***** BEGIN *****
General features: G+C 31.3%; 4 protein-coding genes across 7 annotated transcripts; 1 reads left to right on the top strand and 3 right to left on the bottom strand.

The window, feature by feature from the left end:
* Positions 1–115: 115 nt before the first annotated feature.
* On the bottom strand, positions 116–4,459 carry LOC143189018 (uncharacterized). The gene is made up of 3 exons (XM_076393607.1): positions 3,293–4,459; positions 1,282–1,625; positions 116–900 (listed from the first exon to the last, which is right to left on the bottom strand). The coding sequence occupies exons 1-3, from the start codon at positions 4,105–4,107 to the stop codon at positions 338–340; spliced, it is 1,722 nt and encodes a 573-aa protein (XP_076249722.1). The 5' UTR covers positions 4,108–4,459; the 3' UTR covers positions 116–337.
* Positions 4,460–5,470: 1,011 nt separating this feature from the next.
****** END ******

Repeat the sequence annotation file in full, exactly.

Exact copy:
General features: G+C 31.3%; 4 protein-coding genes across 7 annotated transcripts; 1 reads left to right on the top strand and 3 right to left on the bottom strand.

The window, feature by feature from the left end:
* Positions 1–115: 115 nt before the first annotated feature.
* On the bottom strand, positions 116–4,459 carry LOC143189018 (uncharacterized). The gene is made up of 3 exons (XM_076393607.1): positions 3,293–4,459; positions 1,282–1,625; positions 116–900 (listed from the first exon to the last, which is right to left on the bottom strand). The coding sequence occupies exons 1-3, from the start codon at positions 4,105–4,107 to the stop codon at positions 338–340; spliced, it is 1,722 nt and encodes a 573-aa protein (XP_076249722.1). The 5' UTR covers positions 4,108–4,459; the 3' UTR covers positions 116–337.
* Positions 4,460–5,470: 1,011 nt separating this feature from the next.